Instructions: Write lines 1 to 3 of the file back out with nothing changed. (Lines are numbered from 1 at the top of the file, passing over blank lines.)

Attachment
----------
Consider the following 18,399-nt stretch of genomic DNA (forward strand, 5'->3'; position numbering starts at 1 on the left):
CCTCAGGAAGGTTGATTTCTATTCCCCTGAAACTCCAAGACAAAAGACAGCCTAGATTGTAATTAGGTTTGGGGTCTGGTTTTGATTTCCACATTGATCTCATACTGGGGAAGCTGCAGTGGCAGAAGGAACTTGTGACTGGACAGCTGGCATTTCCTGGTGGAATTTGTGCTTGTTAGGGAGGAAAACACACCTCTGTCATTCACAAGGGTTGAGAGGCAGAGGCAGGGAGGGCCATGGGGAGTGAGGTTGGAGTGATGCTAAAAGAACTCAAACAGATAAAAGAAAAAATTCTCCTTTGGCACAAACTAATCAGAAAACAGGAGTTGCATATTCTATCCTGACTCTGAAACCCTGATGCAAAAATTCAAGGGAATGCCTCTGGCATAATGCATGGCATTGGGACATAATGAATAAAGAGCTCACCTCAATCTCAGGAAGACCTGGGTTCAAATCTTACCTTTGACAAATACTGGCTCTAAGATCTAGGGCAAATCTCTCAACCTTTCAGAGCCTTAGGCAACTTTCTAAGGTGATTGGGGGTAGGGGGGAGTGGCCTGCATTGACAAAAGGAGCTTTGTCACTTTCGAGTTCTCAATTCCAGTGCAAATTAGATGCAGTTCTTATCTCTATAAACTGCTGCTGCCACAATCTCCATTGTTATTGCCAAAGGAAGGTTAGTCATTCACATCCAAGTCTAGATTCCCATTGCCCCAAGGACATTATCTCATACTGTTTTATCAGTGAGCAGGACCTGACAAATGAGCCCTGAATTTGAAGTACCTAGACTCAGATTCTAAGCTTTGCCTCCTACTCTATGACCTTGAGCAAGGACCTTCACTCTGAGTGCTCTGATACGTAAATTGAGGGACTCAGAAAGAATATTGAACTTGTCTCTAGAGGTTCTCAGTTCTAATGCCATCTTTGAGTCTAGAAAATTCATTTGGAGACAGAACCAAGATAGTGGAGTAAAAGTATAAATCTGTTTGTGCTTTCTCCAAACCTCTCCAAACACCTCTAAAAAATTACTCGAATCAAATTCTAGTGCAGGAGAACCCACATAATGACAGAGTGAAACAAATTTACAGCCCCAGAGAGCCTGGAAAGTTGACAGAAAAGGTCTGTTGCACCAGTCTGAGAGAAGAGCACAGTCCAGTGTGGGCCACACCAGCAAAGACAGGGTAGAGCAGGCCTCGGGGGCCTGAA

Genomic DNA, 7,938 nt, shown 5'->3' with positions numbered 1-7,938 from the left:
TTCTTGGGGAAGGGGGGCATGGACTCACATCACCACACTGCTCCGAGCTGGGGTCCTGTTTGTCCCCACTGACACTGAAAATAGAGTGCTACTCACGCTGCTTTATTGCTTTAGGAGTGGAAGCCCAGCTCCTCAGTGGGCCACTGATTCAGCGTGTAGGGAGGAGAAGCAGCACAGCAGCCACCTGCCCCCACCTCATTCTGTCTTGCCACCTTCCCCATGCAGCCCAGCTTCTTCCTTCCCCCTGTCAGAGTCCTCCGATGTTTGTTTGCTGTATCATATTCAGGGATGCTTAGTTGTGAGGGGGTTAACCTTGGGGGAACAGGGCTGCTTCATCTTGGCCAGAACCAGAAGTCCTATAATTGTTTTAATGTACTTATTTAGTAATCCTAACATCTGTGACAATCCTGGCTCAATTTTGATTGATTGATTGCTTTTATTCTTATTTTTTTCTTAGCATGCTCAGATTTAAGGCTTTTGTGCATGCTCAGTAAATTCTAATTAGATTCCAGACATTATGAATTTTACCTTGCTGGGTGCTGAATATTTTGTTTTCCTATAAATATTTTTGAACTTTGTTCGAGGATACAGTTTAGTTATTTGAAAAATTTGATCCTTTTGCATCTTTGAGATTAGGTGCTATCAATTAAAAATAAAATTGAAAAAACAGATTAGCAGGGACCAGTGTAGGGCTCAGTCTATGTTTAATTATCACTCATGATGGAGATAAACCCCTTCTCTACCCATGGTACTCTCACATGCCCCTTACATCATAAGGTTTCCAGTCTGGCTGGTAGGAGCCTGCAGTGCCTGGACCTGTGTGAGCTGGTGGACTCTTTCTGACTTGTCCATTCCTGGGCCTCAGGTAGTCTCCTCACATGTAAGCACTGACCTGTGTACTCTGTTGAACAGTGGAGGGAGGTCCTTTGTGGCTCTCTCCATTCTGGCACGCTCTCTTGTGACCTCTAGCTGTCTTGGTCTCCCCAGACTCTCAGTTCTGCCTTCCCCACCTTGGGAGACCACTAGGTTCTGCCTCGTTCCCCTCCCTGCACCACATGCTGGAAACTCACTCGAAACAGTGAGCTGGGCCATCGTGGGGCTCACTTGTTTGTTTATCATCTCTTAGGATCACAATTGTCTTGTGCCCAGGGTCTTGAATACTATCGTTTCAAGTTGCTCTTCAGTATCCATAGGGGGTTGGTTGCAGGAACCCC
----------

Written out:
Consider the following 18,399-nt stretch of genomic DNA (forward strand, 5'->3'; position numbering starts at 1 on the left):
CCTCAGGAAGGTTGATTTCTATTCCCCTGAAACTCCAAGACAAAAGACAGCCTAGATTGTAATTAGGTTTGGGGTCTGGTTTTGATTTCCACATTGATCTCATACTGGGGAAGCTGCAGTGGCAGAAGGAACTTGTGACTGGACAGCTGGCATTTCCTGGTGGAATTTGTGCTTGTTAGGGAGGAAAACACACCTCTGTCATTCACAAGGGTTGAGAGGCAGAGGCAGGGAGGGCCATGGGGAGTGAGGTTGGAGTGATGCTAAAAGAACTCAAACAGATAAAAGAAAAAATTCTCCTTTGGCACAAACTAATCAGAAAACAGGAGTTGCATATTCTATCCTGACTCTGAAACCCTGATGCAAAAATTCAAGGGAATGCCTCTGGCATAATGCATGGCATTGGGACATAATGAATAAAGAGCTCACCTCAATCTCAGGAAGACCTGGGTTCAAATCTTACCTTTGACAAATACTGGCTCTAAGATCTAGGGCAAATCTCTCAACCTTTCAGAGCCTTAGGCAACTTTCTAAGGTGATTGGGGGTAGGGGGGAGTGGCCTGCATTGACAAAAGGAGCTTTGTCACTTTCGAGTTCTCAATTCCAGTGCAAATTAGATGCAGTTCTTATCTCTATAAACTGCTGCTGCCACAATCTCCATTGTTATTGCCAAAGGAAGGTTAGTCATTCACATCCAAGTCTAGATTCCCATTGCCCCAAGGACATTATCTCATACTGTTTTATCAGTGAGCAGGACCTGACAAATGAGCCCTGAATTTGAAGTACCTAGACTCAGATTCTAAGCTTTGCCTCCTACTCTATGACCTTGAGCAAGGACCTTCACTCTGAGTGCTCTGATACGTAAATTGAGGGACTCAGAAAGAATATTGAACTTGTCTCTAGAGGTTCTCAGTTCTAATGCCATCTTTGAGTCTAGAAAATTCATTTGGAGACAGAACCAAGATAGTGGAGTAAAAGTATAAATCTGTTTGTGCTTTCTCCAAACCTCTCCAAACACCTCTAAAAAATTACTCGAATCAAATTCTAGTGCAGGAGAACCCACATAATGACAGAGTGAAACAAATTTACAGCCCCAGAGAGCCTGGAAAGTTGACAGAAAAGGTCTGTTGCACCAGTCTGAGAGAAGAGCACAGTCCAGTGTGGGCCACACCAGCAAAGACAGGGTAGAGCAGGCCTCGGGGGCCTGAA

Genomic DNA, 7,938 nt, shown 5'->3' with positions numbered 1-7,938 from the left: